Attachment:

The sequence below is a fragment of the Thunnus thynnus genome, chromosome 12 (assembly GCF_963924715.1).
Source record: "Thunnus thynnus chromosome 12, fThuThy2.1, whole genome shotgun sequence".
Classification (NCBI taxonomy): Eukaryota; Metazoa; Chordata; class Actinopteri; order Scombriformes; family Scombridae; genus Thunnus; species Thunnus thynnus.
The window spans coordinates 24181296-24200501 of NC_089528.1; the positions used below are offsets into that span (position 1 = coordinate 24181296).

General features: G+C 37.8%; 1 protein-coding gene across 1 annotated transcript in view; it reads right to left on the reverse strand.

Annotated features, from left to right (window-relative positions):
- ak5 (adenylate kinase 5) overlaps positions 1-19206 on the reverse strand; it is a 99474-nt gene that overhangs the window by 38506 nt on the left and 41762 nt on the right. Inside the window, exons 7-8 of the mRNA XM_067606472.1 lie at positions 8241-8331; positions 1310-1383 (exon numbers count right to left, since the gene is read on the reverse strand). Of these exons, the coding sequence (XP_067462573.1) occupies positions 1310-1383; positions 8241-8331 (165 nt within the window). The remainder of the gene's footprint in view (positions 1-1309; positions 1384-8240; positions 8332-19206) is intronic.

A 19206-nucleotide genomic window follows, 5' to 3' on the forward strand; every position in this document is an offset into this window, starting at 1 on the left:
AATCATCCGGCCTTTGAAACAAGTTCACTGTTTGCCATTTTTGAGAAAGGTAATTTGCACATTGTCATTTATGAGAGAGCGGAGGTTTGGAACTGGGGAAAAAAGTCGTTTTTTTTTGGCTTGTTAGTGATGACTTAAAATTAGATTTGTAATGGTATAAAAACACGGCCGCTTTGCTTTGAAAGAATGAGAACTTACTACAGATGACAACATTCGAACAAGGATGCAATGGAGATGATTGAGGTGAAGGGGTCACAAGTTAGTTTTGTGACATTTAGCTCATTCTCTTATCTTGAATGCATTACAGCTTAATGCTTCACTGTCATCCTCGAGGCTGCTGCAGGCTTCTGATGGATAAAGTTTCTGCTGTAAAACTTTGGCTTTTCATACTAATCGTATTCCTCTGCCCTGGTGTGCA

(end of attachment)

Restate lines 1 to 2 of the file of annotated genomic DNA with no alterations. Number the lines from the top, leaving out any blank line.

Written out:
The sequence below is a fragment of the Thunnus thynnus genome, chromosome 12 (assembly GCF_963924715.1).
Source record: "Thunnus thynnus chromosome 12, fThuThy2.1, whole genome shotgun sequence".